Biosurveillance systems help early identification of pathogens that could cause pandemics. The authors weighted existing methods on 10 criteria including usefulness, quality of evidence, feasibility and potential risks.
High scoring methods included: Point-of-person (non-lab tests eg. rapid antigen), clinical (lab tests eg. PCR), digital (reporting cases to a database), and environmental methods (eg. monitoring in wastewater). Technological developments in point-of-person and clinical surveillance (ie. faster, easier, cheaper, home-based tests) is seen as promising. Environmental surveillance would benefit from increasing sensitivity of wastewater testing equipment, and developing new concentration techniques that work for a wide variety of pathogens (bacteria, virus, fungi). Specific bottlenecks and potential solutions (eg. improving performance of LAMP, a cheaper PCR alternative, under cold temperatures) are discussed in the second post.
Slightly lower scoring methods were: animal (frequent sampling and wearable devices) and syndromic (monitoring symptoms). Data sharing between key parties (and preferably cross-country) could assist with syndromic and digital methods. Animal monitoring is less promising as, while 60% of known infectious diseases are zoonotic, we lack the capability to predict virulence and transmissibility to humans.
by Elika, Yi-Yang, Jay
Author’s tl;dr (lightly edited): The authors connected 44 EA virtual program introductory participants with members of the EA community for 1-1s, focusing on mid-career professionals and early-career professionals/students interested in making career decisions related to EA. Results suggest they provide decent value (~3x as cost efficient as EAG at forming connections) and are highly enjoyed. Effect on long-term engagement with EA is unsure. Rapid matching (within a week of form closing) and clear expectations of the call on both ends helped improve participant scores from a mean of 7 to a mean of 9 between the first and second rounds of the pilot.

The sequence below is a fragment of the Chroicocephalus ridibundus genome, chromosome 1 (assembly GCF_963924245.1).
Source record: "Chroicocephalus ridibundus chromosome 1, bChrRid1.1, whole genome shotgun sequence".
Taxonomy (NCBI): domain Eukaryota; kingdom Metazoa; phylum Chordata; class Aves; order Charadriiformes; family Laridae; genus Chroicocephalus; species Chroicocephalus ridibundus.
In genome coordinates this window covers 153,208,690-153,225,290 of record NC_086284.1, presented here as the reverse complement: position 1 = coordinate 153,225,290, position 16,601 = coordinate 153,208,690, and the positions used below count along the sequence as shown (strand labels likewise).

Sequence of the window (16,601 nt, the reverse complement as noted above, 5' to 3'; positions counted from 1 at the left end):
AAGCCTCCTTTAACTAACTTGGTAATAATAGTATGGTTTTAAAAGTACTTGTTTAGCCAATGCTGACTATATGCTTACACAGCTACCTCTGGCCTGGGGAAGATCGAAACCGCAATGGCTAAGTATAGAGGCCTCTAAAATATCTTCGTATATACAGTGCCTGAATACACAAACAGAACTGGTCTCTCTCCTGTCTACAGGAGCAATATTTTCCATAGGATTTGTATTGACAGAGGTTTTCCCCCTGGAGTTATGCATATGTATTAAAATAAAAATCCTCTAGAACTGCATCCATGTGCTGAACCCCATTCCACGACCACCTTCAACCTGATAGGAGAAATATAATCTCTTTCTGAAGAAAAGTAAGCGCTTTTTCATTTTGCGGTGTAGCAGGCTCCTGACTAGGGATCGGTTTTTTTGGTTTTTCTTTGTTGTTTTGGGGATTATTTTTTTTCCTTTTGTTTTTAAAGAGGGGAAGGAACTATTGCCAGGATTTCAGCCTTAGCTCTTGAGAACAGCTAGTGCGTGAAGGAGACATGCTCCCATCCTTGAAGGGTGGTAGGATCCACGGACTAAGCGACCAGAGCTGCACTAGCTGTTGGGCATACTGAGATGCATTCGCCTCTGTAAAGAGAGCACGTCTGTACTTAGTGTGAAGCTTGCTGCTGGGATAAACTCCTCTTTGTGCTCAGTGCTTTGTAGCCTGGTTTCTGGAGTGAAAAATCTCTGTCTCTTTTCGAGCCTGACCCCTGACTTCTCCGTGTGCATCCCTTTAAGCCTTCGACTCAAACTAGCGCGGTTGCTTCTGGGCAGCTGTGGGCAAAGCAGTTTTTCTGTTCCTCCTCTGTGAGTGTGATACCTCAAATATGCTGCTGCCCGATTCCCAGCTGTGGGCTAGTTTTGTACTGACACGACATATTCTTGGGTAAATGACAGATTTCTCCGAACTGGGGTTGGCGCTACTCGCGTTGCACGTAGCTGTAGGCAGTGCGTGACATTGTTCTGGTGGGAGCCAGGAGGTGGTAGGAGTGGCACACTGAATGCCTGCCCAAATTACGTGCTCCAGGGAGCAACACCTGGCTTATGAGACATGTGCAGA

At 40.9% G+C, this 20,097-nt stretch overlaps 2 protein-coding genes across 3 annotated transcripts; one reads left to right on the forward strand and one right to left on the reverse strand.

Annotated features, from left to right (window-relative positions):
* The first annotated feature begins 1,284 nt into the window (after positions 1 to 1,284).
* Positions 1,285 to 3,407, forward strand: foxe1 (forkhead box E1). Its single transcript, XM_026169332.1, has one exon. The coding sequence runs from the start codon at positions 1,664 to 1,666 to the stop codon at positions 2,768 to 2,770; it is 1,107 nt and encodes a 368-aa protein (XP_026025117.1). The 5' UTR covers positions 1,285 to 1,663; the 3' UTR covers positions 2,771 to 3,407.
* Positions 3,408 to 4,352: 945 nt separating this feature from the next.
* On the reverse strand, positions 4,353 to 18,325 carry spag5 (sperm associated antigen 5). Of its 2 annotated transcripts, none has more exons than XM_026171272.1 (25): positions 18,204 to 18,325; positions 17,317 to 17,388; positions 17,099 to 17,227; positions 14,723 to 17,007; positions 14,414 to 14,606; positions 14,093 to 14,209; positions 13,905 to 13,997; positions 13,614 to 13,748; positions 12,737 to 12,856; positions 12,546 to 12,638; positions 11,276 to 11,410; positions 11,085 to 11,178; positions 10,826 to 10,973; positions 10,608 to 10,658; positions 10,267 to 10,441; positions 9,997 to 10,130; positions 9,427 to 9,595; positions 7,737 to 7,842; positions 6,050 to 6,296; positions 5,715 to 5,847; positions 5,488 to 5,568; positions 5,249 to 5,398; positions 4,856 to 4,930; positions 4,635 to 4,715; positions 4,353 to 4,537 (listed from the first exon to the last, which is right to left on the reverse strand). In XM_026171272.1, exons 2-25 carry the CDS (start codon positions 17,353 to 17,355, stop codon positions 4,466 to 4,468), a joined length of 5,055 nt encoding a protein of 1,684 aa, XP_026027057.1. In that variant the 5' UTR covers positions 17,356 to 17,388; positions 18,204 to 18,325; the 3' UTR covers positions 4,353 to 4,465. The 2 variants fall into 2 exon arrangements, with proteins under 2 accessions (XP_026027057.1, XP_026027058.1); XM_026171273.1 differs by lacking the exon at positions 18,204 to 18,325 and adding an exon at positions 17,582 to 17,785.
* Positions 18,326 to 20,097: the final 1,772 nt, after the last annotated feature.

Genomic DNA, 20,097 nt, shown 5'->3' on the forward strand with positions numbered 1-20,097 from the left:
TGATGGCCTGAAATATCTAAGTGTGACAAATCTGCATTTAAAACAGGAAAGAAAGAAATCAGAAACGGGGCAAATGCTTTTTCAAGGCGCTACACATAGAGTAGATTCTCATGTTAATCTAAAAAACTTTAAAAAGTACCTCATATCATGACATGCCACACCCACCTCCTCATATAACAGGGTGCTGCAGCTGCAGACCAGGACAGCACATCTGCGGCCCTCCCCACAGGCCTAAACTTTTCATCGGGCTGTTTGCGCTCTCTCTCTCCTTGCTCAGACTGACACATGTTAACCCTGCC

by plex, Alignment Ecosystem Development
There’s now a database with almost 300 EA-related domains that are free to a good home, to prevent them being squatted or blocked for use. Take a look if you’re launching an org / project / major event / group, or add domains you control and would be open to others using here.
Thread for discussing Bostrom's email and apology by Lizka (open thread)
[Linkpost] FLI alleged to have offered funding to far right foundation by Jens Nordmar
Wolf Incident Postmortem by jefftk (The Boy Who Cried Wolf in the format of an incident report)